Wiesenthal and Elie Wiesel differed in their opinions about paying tribute to Holocaust victims. Wiesenthal's view was to remember all 11 million victims of different nationalities who died at the hands of the Nazis, while Wiesel's view was that the Holocaust was "a Jewish tragedy with universal implications." Ultimately, the US Holocaust Memorial Museum in Washington, D.C., reflected Wiesel's view. In 1993, Wiesel (right), President Bill Clinton (center) and Harvey M. Meyerhoff (left) light an eternal flame outside the D.C. museum.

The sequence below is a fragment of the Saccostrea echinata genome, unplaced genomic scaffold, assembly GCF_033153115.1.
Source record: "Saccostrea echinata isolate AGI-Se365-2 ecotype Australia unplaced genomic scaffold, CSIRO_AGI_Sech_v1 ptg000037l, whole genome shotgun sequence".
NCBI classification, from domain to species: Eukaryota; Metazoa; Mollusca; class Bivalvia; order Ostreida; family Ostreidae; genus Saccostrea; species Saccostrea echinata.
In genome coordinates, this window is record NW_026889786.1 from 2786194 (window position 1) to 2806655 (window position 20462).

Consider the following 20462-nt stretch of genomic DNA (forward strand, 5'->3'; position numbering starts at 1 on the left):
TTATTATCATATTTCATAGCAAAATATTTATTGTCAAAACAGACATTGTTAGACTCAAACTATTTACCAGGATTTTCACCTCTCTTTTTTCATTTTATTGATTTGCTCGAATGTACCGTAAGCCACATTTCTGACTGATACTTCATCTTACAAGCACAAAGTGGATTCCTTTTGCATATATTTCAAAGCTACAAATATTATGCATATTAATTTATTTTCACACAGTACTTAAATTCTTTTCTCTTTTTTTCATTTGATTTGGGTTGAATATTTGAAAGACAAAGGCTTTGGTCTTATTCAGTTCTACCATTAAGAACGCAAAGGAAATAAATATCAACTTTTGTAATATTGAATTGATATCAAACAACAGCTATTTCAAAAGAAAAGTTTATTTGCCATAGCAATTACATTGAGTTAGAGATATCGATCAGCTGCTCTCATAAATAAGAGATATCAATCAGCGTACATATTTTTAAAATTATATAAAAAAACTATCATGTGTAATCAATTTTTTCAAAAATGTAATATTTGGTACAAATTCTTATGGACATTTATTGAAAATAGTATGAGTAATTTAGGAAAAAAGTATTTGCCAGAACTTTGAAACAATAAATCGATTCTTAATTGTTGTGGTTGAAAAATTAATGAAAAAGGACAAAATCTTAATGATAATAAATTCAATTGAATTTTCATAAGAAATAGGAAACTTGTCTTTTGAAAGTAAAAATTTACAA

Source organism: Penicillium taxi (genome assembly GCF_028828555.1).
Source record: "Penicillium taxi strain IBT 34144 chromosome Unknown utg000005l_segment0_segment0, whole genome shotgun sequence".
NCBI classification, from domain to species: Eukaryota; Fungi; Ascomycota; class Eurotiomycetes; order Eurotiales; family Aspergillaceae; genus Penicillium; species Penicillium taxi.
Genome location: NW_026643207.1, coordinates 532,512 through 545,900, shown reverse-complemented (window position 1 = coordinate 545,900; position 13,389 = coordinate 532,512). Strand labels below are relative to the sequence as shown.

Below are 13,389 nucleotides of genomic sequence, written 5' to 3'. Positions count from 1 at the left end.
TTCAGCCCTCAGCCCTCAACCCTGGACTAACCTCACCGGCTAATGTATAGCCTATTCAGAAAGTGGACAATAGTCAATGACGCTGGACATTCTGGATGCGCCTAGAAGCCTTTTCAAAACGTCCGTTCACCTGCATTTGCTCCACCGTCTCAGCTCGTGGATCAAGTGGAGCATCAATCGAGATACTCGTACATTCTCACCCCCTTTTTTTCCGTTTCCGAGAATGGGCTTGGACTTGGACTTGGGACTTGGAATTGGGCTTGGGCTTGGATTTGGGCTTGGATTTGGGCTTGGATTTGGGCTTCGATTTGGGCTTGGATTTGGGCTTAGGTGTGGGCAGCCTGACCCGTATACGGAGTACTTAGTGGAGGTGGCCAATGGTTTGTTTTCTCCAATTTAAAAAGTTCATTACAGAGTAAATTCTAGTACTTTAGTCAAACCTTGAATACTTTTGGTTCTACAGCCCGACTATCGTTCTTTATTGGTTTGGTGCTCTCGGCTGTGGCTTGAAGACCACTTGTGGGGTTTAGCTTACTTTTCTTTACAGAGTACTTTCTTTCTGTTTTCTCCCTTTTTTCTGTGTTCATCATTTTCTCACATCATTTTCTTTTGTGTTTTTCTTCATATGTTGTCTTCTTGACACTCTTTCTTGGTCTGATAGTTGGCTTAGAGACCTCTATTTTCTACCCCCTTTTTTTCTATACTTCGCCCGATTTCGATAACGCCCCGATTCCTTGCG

Copyright © 2017, Los Angeles Times